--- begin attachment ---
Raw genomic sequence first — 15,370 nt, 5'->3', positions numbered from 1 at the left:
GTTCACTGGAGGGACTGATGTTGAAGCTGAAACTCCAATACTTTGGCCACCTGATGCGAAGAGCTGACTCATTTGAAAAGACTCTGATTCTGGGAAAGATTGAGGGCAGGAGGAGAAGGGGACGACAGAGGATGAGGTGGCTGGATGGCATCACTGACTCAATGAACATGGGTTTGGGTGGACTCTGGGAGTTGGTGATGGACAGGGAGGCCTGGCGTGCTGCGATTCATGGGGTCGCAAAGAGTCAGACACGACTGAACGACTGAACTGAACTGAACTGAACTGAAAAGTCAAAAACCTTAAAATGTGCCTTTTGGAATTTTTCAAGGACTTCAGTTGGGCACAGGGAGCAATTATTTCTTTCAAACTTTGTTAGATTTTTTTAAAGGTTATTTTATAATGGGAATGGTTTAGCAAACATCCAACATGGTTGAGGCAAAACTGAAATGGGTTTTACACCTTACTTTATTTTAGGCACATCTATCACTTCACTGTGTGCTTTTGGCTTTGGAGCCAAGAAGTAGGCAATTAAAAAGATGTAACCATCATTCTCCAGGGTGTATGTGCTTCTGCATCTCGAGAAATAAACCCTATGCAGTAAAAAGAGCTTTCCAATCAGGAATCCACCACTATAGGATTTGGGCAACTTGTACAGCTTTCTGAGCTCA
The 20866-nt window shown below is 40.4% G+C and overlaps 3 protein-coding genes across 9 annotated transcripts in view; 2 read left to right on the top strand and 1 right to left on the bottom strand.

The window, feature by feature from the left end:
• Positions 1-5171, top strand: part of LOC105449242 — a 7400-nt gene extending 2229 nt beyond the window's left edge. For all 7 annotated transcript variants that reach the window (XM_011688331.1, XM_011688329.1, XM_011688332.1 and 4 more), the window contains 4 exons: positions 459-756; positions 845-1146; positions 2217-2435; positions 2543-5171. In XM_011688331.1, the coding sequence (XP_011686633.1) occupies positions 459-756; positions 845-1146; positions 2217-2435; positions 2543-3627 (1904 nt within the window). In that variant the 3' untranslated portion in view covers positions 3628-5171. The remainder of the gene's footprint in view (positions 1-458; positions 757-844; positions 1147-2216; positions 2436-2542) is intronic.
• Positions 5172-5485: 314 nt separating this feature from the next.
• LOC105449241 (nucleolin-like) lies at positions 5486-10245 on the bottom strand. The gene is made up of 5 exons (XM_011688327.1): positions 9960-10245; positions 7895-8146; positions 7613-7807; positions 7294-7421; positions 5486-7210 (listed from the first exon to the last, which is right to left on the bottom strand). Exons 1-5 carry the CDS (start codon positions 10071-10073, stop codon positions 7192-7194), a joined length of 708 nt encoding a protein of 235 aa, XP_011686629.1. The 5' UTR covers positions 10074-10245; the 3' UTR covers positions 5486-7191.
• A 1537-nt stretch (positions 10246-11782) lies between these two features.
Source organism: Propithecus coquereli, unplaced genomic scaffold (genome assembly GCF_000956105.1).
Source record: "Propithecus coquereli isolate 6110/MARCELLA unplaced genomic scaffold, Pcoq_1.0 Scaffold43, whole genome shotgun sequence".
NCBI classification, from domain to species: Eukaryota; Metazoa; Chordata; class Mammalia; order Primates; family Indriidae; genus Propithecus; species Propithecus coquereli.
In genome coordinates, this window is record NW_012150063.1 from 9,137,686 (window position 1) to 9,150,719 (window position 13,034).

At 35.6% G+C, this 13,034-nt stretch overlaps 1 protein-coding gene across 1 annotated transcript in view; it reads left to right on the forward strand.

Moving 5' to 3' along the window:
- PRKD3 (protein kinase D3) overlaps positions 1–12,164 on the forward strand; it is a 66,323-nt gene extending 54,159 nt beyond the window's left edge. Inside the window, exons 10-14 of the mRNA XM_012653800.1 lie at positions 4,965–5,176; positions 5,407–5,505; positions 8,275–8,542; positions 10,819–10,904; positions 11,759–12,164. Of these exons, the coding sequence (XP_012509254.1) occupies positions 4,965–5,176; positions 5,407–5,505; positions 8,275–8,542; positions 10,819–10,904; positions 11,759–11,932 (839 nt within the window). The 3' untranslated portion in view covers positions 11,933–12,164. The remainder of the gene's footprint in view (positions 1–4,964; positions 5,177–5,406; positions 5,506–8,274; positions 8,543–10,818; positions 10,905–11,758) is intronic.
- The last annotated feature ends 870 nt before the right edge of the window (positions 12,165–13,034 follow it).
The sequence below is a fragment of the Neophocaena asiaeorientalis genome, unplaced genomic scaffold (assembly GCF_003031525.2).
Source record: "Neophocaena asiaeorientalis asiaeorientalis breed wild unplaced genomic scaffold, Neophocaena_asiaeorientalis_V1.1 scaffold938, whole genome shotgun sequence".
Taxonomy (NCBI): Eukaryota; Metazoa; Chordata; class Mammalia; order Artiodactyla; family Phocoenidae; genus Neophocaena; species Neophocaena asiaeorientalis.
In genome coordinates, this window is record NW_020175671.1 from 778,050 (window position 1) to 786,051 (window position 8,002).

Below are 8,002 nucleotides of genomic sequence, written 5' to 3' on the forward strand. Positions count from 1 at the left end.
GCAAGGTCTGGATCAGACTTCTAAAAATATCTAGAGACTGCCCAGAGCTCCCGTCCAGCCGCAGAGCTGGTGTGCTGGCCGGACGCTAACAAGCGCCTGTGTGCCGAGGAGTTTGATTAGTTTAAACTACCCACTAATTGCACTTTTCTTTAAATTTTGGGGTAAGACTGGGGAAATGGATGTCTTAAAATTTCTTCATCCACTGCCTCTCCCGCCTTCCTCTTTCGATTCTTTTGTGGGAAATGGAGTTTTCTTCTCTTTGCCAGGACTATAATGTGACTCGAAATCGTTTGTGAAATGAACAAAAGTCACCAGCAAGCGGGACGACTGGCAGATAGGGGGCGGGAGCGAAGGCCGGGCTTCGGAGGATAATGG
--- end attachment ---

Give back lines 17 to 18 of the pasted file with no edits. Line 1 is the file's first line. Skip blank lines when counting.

The sequence below is a fragment of the Neophocaena asiaeorientalis genome, unplaced genomic scaffold (assembly GCF_003031525.2).
Source record: "Neophocaena asiaeorientalis asiaeorientalis breed wild unplaced genomic scaffold, Neophocaena_asiaeorientalis_V1.1 scaffold938, whole genome shotgun sequence".